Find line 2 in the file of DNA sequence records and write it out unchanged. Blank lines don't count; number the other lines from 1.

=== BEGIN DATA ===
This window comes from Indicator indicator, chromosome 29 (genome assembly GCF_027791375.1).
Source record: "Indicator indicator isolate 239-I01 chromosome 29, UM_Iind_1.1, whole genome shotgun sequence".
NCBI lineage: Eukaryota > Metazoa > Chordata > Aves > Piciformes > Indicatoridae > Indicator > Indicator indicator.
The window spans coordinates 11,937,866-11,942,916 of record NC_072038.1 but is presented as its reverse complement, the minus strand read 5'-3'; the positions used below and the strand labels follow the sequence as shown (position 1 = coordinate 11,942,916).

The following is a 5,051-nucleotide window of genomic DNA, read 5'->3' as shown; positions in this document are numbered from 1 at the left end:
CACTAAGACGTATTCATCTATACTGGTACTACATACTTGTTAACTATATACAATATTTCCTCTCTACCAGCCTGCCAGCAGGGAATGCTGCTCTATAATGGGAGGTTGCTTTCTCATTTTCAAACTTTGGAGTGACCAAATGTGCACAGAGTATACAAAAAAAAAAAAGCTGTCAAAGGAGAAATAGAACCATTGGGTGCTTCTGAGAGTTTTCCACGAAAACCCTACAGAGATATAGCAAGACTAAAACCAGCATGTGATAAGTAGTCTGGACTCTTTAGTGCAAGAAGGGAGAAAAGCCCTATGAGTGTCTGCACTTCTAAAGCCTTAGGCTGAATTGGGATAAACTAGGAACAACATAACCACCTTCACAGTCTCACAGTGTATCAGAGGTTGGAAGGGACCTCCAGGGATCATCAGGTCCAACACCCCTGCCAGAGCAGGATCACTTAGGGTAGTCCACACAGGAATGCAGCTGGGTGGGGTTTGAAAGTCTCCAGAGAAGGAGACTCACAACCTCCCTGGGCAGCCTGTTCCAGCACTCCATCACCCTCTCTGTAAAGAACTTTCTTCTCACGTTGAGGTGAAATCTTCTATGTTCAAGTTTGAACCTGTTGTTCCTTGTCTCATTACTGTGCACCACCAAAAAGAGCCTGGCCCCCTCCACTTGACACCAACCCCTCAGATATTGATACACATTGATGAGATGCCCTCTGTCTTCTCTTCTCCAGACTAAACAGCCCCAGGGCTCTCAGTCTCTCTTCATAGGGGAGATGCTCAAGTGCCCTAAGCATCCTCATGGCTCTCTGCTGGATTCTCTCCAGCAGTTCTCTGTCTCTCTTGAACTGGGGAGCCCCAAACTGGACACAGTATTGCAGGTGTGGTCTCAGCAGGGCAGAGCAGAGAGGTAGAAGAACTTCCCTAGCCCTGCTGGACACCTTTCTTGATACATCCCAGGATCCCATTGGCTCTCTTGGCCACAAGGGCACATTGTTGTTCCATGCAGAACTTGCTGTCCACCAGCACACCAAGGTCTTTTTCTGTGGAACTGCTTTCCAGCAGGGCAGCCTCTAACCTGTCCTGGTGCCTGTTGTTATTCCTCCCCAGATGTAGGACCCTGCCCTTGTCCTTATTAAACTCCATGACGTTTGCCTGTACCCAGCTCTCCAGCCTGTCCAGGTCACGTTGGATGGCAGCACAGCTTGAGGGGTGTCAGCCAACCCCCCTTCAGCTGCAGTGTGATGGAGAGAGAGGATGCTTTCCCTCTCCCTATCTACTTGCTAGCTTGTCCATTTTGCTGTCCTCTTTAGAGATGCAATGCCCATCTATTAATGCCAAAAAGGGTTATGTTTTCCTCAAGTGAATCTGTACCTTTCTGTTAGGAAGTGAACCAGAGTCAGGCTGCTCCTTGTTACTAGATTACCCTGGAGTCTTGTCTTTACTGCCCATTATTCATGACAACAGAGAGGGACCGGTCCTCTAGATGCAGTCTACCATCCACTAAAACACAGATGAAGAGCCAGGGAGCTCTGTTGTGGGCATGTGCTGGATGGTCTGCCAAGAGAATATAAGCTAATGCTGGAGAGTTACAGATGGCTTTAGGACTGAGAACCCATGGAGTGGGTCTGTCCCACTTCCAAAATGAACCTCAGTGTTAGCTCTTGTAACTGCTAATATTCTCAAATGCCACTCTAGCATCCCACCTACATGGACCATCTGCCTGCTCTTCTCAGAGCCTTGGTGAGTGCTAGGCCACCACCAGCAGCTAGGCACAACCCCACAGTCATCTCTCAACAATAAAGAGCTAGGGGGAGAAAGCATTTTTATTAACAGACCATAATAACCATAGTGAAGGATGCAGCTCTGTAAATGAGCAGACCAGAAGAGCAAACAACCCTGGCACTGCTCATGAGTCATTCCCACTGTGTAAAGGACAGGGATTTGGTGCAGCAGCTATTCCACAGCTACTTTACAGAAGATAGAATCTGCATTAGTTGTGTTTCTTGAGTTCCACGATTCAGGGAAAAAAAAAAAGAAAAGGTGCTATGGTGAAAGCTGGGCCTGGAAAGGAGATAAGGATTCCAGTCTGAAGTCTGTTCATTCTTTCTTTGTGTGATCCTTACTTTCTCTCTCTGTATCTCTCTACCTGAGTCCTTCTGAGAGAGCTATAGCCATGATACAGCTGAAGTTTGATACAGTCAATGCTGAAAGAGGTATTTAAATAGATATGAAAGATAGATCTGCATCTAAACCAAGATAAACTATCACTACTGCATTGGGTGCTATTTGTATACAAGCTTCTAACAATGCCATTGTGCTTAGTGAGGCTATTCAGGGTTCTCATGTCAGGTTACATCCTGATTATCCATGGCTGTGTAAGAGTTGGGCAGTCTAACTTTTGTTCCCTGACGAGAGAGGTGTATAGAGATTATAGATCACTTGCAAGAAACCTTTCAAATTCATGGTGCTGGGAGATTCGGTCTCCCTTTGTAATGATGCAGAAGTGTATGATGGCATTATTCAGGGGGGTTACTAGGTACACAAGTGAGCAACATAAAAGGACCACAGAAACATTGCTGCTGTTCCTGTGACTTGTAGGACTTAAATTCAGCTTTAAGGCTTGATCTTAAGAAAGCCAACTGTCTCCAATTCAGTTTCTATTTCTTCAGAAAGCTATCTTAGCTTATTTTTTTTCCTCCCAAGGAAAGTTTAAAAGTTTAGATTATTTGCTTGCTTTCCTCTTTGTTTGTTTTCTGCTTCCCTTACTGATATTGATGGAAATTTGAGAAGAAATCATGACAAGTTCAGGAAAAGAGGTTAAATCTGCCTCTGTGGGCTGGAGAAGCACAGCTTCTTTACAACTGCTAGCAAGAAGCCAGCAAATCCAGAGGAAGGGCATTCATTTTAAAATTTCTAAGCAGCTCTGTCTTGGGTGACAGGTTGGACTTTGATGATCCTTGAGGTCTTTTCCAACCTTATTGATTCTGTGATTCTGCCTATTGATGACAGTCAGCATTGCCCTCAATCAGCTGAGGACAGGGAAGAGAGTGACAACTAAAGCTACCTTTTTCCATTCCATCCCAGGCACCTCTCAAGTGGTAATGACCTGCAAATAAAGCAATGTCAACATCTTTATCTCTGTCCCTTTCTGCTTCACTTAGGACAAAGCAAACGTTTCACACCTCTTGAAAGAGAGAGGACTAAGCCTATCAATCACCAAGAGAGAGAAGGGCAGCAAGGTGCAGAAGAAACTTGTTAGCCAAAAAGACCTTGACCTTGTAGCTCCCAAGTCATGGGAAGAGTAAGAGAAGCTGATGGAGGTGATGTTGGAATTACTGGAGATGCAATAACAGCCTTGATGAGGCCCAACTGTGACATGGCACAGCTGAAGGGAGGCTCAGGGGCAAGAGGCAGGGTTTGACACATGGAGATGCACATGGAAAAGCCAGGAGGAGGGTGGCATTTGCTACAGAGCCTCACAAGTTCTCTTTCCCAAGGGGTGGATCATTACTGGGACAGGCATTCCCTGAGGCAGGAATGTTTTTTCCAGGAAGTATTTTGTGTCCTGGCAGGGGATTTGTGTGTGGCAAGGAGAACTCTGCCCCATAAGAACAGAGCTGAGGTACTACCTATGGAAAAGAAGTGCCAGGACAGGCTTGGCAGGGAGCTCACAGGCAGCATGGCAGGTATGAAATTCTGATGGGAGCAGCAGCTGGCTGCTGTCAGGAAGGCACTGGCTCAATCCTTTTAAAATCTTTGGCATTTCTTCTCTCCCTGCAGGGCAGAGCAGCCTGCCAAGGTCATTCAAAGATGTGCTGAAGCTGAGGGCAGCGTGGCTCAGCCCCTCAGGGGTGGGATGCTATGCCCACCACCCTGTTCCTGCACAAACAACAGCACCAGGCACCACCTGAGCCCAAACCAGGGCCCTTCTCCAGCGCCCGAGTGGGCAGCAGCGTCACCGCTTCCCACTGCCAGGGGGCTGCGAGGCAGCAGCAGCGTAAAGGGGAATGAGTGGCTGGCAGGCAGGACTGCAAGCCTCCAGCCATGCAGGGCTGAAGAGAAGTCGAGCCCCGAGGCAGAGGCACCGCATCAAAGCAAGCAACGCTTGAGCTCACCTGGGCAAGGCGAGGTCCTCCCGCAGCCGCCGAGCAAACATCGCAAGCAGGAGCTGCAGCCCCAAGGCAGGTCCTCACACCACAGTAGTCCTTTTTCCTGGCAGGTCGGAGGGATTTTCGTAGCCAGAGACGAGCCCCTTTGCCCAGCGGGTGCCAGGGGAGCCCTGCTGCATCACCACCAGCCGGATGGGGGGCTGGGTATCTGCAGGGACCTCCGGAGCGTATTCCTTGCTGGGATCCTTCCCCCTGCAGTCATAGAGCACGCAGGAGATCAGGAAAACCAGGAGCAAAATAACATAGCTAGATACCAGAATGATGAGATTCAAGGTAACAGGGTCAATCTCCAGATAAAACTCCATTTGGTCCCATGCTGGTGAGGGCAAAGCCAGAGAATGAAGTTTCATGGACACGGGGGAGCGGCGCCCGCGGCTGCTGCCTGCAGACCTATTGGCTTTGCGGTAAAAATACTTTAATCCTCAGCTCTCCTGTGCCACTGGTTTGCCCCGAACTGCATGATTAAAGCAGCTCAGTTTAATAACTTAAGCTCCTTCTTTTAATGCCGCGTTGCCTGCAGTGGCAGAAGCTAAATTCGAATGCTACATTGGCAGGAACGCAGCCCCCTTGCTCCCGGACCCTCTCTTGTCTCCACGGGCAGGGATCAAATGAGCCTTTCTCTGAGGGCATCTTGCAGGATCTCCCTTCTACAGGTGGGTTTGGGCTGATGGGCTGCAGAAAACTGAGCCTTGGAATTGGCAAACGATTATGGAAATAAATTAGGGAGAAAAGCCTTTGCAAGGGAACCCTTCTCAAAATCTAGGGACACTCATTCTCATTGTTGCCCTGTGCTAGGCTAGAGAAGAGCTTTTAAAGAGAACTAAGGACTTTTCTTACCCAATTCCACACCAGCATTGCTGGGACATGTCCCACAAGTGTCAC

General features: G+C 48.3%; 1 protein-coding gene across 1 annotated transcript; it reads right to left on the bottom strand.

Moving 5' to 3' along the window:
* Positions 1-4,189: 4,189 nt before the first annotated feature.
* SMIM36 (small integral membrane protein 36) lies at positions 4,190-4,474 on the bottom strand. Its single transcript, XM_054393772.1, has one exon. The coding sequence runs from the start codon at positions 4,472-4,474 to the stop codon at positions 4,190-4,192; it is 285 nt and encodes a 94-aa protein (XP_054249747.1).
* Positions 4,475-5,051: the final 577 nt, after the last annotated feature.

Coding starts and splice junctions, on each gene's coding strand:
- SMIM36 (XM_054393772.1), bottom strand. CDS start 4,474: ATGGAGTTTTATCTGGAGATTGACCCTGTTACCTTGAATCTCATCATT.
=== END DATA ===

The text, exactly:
Source record: "Indicator indicator isolate 239-I01 chromosome 29, UM_Iind_1.1, whole genome shotgun sequence".